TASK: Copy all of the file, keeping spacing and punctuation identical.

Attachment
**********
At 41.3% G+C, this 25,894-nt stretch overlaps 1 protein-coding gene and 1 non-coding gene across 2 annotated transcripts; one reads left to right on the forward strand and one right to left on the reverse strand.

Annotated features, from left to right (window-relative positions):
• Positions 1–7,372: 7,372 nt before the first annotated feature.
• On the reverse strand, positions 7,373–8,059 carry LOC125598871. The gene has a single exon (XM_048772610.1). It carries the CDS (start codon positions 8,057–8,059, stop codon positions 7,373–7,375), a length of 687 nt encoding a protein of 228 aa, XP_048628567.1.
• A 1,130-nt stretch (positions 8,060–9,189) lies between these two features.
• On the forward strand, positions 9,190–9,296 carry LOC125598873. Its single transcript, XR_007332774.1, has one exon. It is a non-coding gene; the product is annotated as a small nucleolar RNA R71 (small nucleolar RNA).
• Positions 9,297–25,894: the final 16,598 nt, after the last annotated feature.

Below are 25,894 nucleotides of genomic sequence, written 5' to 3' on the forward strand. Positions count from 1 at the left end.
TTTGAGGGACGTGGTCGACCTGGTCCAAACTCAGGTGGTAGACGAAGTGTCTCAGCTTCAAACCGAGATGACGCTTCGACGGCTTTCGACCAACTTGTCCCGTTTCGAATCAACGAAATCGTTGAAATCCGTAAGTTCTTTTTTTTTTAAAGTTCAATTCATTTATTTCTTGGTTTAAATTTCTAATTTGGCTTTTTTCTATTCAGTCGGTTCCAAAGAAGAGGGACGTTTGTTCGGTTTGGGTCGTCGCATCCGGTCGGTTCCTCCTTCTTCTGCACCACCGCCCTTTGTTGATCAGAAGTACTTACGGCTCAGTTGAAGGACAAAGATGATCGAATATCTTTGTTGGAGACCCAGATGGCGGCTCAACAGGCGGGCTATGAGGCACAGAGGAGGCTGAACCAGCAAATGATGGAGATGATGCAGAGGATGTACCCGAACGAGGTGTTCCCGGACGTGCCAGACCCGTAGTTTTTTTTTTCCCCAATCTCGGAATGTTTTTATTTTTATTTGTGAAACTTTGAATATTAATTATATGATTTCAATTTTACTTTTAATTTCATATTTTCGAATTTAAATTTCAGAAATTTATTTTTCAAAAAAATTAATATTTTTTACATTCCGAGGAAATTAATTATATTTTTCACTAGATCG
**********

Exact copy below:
At 41.3% G+C, this 25,894-nt stretch overlaps 1 protein-coding gene and 1 non-coding gene across 2 annotated transcripts; one reads left to right on the forward strand and one right to left on the reverse strand.

Annotated features, from left to right (window-relative positions):
• Positions 1–7,372: 7,372 nt before the first annotated feature.
• On the reverse strand, positions 7,373–8,059 carry LOC125598871. The gene has a single exon (XM_048772610.1). It carries the CDS (start codon positions 8,057–8,059, stop codon positions 7,373–7,375), a length of 687 nt encoding a protein of 228 aa, XP_048628567.1.
• A 1,130-nt stretch (positions 8,060–9,189) lies between these two features.
• On the forward strand, positions 9,190–9,296 carry LOC125598873. Its single transcript, XR_007332774.1, has one exon. It is a non-coding gene; the product is annotated as a small nucleolar RNA R71 (small nucleolar RNA).
• Positions 9,297–25,894: the final 16,598 nt, after the last annotated feature.

Below are 25,894 nucleotides of genomic sequence, written 5' to 3' on the forward strand. Positions count from 1 at the left end.
TTTGAGGGACGTGGTCGACCTGGTCCAAACTCAGGTGGTAGACGAAGTGTCTCAGCTTCAAACCGAGATGACGCTTCGACGGCTTTCGACCAACTTGTCCCGTTTCGAATCAACGAAATCGTTGAAATCCGTAAGTTCTTTTTTTTTTAAAGTTCAATTCATTTATTTCTTGGTTTAAATTTCTAATTTGGCTTTTTTCTATTCAGTCGGTTCCAAAGAAGAGGGACGTTTGTTCGGTTTGGGTCGTCGCATCCGGTCGGTTCCTCCTTCTTCTGCACCACCGCCCTTTGTTGATCAGAAGTACTTACGGCTCAGTTGAAGGACAAAGATGATCGAATATCTTTGTTGGAGACCCAGATGGCGGCTCAACAGGCGGGCTATGAGGCACAGAGGAGGCTGAACCAGCAAATGATGGAGATGATGCAGAGGATGTACCCGAACGAGGTGTTCCCGGACGTGCCAGACCCGTAGTTTTTTTTTTCCCCAATCTCGGAATGTTTTTATTTTTATTTGTGAAACTTTGAATATTAATTATATGATTTCAATTTTACTTTTAATTTCATATTTTCGAATTTAAATTTCAGAAATTTATTTTTCAAAAAAATTAATATTTTTTACATTCCGAGGAAATTAATTATATTTTTCACTAGATCG